by Allen White Some of you know me because I was your pastor at one time. Some of you know me as a fellow small group pastor. Some know me as the guy who wrote an article about Robin Williams that half a million people read. And, some know me as the Vice President of Lifetogether Ministries. Lifetogether has had an amazing 12 months. We’ve created projects The Daniel Plan curriculum for Rick Warren, Destiny and Elijah for Dr. Tony Evans, Lifegiving Relationships for the Association of Related Churches (ARC), I See a Church with Greg Surratt and Josh Surratt at Seacoast Church, What If with Jonathan Falwell at Thomas Road Baptist Church, You Have It in You by Pastor Sheryl Brady at The Potter’s House of North Dallas, Believe with Dr. George O. Wood, General Superintendent of the Assemblies of God, and In the Gap by Pastor Wilfredo (Choco) De Jesus. And, I’m forgetting a bunch of others. I am not a video producer. I am an executive producer, which means I solve the problems and pay the bills. While it was fun developing these projects, the greater fun for me is coaching churches who are launching small groups using these curriculum titles. It’s not about numbers. For me, it’s about an ordinary believer gathering a few friends around a user friendly curriculum and experiencing God using them to serve others. That’s why I do this every day. What do you think about video curriculum?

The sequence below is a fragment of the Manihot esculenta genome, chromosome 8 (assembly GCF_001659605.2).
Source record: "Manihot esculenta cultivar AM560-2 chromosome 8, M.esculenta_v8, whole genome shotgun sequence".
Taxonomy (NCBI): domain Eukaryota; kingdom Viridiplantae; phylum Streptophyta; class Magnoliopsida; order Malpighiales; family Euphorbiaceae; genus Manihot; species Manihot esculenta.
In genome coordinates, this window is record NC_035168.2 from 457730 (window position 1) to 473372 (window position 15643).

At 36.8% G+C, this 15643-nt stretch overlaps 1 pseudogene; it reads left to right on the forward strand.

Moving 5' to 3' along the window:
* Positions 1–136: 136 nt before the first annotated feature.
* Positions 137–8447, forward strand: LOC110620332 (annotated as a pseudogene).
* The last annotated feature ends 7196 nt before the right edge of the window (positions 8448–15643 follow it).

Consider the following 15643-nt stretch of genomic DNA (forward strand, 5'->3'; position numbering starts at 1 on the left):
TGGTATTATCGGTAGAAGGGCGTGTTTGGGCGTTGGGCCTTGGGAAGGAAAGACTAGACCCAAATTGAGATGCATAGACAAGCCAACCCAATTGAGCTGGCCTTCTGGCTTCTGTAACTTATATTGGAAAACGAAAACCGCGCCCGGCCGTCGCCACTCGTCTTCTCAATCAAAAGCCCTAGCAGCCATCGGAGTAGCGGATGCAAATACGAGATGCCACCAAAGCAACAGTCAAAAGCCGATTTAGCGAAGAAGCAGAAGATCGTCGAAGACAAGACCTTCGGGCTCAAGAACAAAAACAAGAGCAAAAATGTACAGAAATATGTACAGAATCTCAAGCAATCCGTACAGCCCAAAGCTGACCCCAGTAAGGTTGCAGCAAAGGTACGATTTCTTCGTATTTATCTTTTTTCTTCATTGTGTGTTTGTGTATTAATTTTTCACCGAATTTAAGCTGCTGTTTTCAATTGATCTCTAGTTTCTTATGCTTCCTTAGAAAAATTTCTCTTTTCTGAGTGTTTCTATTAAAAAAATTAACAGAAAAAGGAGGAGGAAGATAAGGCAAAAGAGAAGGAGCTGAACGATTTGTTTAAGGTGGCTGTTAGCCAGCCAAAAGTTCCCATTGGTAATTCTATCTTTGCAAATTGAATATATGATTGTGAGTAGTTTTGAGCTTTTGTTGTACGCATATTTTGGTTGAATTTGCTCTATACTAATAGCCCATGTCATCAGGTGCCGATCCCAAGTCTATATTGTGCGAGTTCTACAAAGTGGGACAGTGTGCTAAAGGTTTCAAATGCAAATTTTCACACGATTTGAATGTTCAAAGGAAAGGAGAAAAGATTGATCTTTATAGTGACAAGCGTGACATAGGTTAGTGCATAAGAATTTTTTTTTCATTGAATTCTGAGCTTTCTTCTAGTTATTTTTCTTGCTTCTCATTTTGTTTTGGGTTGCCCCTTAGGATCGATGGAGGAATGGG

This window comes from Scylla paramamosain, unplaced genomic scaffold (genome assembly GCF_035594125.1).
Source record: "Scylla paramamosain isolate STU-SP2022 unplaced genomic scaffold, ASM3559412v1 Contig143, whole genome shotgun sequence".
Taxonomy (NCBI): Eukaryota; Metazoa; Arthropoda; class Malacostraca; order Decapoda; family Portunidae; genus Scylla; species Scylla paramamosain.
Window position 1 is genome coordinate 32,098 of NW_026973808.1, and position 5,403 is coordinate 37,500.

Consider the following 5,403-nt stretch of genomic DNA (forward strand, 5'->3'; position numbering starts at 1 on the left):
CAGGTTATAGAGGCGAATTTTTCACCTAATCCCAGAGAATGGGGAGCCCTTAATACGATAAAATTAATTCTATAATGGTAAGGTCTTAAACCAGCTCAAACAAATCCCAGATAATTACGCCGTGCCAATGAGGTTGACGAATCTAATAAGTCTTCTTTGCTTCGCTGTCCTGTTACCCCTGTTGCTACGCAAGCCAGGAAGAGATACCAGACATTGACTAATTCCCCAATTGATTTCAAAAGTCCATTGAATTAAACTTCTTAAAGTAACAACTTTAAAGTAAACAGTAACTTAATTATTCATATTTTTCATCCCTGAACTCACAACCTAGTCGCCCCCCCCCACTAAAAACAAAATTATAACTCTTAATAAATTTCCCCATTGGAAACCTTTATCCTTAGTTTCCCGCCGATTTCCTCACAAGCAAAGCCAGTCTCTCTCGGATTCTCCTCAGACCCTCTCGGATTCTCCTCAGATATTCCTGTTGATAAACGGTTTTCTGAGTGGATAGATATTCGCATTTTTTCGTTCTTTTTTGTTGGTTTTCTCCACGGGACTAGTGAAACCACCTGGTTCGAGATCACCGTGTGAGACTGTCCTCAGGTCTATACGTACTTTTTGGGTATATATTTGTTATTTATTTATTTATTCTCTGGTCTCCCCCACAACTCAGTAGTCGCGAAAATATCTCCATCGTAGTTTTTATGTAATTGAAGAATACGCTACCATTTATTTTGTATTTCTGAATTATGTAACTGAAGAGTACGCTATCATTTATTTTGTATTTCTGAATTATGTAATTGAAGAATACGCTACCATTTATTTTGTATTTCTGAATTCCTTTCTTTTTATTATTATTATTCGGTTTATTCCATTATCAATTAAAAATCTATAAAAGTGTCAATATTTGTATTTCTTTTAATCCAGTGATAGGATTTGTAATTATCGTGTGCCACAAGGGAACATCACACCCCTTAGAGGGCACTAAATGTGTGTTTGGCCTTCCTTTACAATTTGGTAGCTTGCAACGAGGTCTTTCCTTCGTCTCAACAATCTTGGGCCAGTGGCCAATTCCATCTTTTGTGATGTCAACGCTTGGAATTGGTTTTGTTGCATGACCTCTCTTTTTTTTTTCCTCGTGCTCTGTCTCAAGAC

By Allen White By now most small group pastors and directors understand coaches are essential to sustain and support small group leaders. While everyone will agree to the necessity of coaches, most don’t know what to do with coaches, and unfortunately, most coaches don’t know what to do period. Beautiful org charts in a lot of churches actually net zero results. Here are some tips to moving your coaches in the right direction: 1. Coaches Aren’t Accountants. The problem with most accountability in Christian circles is that it becomes too much like accounting. Unlike Santa Claus, coaches do not relish keeping a naughty or nice list. What’s more, group leaders don’t appreciate being supervised by a supervisor. This doesn’t mean we throw caution to the wind, but we also don’t put a cruel task master over small group leaders. After all, “love keeps no record of wrongs,” right? (1 Corinthians 13:5). Read more on accountability that works here. 2. Coaches Aren’t Middle Managers, Bureaucrats or Spies. Years ago, Carol, one of my coaches, complained to me, “I feel like I’m your spy.” At that point, I was still recruiting and training all of the group leaders myself. Carol and the other coaches were sent out to visit the groups and report back what they saw. No wonder she felt that way. In recruiting coaches, we work hard to select mature, capable people to serve with us. Then, often because we don’t have the coaching role figured out ourselves, we tend to micromanage them as if they are neither mature nor capable. I didn’t keep many coaches that way. The key is to elevate the role of coaching. When I chose coaches the next time around, I invited capable, mature people to join me in a journey. We met every week for dinner and to talk about the direction of our small groups. I committed to never make a decision about our small groups outside of that meeting. We led together. These folks aren’t underachievers who need our constant motivation. These aren’t people who are prone to wander and need a steady reminder of direction. If they are, then they shouldn’t be coaching groups. If they’re not, then they deserve more respect than a place in our little bureaucracy. 3. The Role of the Coach is to Refocus the Player. My friend and mentor, Carl George has drilled this phrase into my psyche. When you think about a coach in sports, he stands at the sidelines and guides his players. If the last play went terribly wrong, his job is to refocus the players on the next play. They can’t replay the last play on the field. But, if a bad play keeps replaying in the players’ minds, then the next play will also suffer. Small group leaders have busy lives and are pulled in many different directions. On a particularly hectic day or difficult season, it’s easy for leaders to become discouraged and wonder why they ever got into this business in the first place. The relationship with the coach is key to maintaining momentum in groups. The coach is not making sure the job gets done. The coach is making sure the player is okay. 4. Give Your Leaders the Space to See What God is Doing The most valuable function of a coach is giving a small group leader an opportunity to reflect on what God is doing in his or her group. Most would admit to the difficulty of working “in” something and “on” something at the same time. It’s nearly impossible. Often group leaders are working so hard in the group, they don’t see the big picture of what God is doing. By setting aside an hour or so once every quarter, a coach can give group leaders the space they need to see what God is doing and to identify what is next. This is as simple as the coach asking the leaders to list the names of their group members, then asking them to talk about what God is doing in each person’s life. As the leaders discuss their members, the logical next steps will begin to surface for the leader.